So now that we have a little bit of background on the espresso and its introduction to this country, what can we do to make sure we purchase the best espresso machine possible? Well, first we have to know the specifics and what to look for. There are a lot of options when it comes to espresso, so getting what is right for you and your specific wants and needs is important, but there are three main things to consider before buying:
Price – I mention this first because it’s always at the forefront of a consumer’s mind. Unless you make a very good salary and are well off enough to do/buy whatever you want, price is going to be the first thing you think of with any significant purchase. The truth about espresso machines is that they are generally not very cheap. Sure, you can get some for under $100, but you also get what you pay for. And if you’re wanting to fabricate a cup of jo that resembles that of your favorite coffee shop, going cheap is probably not in your best interests. They can range anywhere from under $100 up to over $2,000. The machines contain very small, very specific parts, and the expensive ones are usually hand made in Europe.
Although price should be a consideration, keep one thing in mind: you’re probably going to be using this thing every day for the next decade or two, and if you take the price of buying an espresso five days a week over the same 10 or 20 years, you’ll save a significant amount of money by buying your own. Plus, you have the luxury of trying new things and tweaking the beverage to exactly your specifications.
Manual vs Automatic – Once you have the price range you’re willing to go to, the next thing you need to decide is whether or not you want an automatic or manual machine. There are four kinds of machines: manual, automatic, semi-automatic, and super-automatic. They range from you doing everything yourself (setting temperature, grinding, dosing, ejecting, etc.), to having to do nothing more than push a button. The semi-automatic machines seem to be the most popular, as they allow for some control, but won’t need nearly the attention a manual machine will.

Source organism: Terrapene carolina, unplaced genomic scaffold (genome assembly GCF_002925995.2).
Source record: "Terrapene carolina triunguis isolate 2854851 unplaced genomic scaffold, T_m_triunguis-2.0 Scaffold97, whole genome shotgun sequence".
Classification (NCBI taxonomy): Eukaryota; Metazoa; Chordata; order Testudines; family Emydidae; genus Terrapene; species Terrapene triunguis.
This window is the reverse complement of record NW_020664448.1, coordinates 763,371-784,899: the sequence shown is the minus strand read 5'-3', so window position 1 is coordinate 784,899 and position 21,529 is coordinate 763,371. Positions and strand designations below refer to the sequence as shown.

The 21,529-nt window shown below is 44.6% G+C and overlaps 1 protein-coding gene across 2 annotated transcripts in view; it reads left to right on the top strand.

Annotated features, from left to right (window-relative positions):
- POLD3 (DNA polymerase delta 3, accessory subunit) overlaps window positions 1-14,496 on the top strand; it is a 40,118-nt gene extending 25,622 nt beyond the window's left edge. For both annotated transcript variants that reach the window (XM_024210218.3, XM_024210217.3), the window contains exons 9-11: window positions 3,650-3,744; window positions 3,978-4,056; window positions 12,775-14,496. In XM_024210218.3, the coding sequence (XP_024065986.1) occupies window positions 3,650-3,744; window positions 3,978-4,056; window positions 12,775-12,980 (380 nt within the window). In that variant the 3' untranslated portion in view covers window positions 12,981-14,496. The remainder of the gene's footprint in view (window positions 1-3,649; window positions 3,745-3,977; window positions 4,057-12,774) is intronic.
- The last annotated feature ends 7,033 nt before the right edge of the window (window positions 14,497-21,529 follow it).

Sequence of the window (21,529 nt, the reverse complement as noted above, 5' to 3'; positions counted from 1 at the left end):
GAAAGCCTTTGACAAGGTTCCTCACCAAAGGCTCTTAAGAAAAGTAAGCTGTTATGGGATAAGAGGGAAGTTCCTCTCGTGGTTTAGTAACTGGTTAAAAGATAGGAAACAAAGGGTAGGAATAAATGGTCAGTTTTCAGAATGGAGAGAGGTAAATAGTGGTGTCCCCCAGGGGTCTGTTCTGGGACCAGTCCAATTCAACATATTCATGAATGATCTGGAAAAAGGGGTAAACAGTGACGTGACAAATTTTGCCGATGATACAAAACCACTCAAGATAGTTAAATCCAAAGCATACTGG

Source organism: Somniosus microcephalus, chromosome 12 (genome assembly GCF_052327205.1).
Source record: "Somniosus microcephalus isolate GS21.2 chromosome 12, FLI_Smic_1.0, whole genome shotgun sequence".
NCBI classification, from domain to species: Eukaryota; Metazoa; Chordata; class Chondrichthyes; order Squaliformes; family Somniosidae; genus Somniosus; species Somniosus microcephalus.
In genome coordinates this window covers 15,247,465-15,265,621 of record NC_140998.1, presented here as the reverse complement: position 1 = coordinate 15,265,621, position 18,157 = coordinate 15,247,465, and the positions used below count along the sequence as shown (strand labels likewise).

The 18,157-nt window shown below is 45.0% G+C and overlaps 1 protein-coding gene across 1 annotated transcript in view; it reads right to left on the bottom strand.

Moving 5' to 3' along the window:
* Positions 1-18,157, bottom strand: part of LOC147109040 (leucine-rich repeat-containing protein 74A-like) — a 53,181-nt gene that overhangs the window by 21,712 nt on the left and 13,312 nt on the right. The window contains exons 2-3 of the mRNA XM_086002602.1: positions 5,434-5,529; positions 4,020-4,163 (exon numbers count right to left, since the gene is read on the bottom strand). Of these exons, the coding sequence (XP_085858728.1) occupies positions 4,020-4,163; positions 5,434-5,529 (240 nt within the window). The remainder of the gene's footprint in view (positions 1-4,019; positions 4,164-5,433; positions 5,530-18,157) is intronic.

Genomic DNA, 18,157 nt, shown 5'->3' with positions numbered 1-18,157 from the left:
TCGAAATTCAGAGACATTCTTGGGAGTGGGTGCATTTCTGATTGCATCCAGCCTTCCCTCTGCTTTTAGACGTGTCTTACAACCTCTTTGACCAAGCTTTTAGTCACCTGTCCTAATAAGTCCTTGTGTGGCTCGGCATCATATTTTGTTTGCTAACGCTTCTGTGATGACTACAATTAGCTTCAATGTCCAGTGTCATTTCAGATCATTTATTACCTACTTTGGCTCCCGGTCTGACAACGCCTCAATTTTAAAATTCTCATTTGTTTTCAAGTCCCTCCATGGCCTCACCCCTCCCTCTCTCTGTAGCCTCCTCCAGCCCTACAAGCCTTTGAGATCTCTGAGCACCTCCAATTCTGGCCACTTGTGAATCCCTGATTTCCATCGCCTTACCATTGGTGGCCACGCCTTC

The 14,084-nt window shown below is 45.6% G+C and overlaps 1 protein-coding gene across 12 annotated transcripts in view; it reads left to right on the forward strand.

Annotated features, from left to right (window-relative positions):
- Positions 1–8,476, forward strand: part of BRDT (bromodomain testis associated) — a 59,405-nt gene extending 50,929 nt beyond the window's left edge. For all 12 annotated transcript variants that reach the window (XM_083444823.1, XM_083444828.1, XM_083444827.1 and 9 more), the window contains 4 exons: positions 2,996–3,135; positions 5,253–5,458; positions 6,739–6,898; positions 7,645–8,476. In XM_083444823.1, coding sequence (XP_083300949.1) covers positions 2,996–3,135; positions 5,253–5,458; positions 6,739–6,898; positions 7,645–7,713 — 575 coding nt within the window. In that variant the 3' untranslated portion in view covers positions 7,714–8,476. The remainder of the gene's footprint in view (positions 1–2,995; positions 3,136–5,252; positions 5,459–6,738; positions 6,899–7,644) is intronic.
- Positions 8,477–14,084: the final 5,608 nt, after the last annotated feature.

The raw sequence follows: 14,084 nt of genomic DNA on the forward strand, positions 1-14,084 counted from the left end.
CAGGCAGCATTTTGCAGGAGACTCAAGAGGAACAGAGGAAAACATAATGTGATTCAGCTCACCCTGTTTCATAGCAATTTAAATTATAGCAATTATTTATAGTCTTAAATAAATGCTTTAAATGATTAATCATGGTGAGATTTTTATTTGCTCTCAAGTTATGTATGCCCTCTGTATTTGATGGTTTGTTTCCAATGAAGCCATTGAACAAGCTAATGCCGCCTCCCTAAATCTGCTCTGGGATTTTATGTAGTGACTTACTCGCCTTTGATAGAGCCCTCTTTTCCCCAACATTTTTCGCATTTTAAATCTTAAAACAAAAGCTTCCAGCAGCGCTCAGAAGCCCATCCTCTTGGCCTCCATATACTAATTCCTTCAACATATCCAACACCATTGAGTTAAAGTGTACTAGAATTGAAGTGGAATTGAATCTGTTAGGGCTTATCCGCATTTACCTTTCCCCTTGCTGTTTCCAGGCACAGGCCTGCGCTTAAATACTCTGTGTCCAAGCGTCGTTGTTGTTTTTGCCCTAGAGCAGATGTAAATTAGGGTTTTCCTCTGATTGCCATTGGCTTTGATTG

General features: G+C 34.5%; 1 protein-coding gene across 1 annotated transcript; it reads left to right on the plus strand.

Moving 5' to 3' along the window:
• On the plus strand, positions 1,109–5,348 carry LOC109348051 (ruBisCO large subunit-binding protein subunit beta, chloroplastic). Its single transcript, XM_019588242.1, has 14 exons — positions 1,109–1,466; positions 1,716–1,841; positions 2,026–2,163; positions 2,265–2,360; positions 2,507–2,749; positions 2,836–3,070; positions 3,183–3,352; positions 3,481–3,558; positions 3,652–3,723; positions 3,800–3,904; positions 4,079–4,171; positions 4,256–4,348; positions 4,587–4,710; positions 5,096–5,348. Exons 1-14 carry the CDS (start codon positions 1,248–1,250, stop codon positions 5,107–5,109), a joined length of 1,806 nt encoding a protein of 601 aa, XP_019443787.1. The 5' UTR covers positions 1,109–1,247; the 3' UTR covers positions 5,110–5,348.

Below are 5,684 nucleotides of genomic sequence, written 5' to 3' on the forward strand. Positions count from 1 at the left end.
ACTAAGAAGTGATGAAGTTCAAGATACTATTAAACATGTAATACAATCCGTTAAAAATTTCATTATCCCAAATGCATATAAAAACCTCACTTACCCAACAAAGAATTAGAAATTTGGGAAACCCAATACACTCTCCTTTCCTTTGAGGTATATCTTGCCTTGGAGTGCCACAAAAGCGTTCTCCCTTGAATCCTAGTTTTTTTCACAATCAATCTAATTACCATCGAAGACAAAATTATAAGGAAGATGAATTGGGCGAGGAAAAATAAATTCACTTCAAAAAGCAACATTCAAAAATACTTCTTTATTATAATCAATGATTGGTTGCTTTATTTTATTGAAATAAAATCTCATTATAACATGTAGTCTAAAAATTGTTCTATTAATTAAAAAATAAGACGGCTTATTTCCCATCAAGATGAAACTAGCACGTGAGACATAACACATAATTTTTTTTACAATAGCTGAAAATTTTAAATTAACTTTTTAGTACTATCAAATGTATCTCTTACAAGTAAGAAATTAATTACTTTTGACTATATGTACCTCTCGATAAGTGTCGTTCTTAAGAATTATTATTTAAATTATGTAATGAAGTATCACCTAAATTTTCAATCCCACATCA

There are also steam driven machines that are mistakenly considered the fifth kind of espresso machines, but in reality they are just machines that produce a very strong cup of coffee. They can be compared to a Moka pot.
Accessories – Once you’ve figured out how much you want to spend, and what kind of machine you want, you’ll then want to consider accessories. Things like a Tamper can be the difference between having fun making your coffee, or it becoming a chore. A good tamper can help you be more precise when you press down on your coffee for thickness and strength. They can run anywhere from a few dollars to over $100.
You also want to consider things like cups, saucers, knock boxes, and pitchers. All of these can enhance your espresso making experience, but beware, you can drop a fortune into a machine and accessories if you aren’t careful.
In the end, you have to decide what’s best for you and your specific needs. Having the best espresso machine for you is possible with a little history and research. We’ve provided seven machines below for you to consider. Take a look, and enjoy that cup of jo!
|Product||Price||Water Tank Size||Stainless Steel||Bar Pump||Rating|
Rancilio HSD-SILVIA Silvia Espresso Machine
Breville BES870XL Barista Express Espresso Machine
Gaggia 14101 Classic Espresso Machine, Brushed Stainless Steel
Espressione Café Minuetto Professional Thermoblock Espresso Machine, Silver
De'Longhi EC155 15 BAR Pump Espresso and Cappuccino Maker
De'Longhi BAR32 Retro 15 BAR Pump Espresso and Cappuccino Maker
De'Longhi EC155 15 BAR Pump Espresso and Cappuccino Maker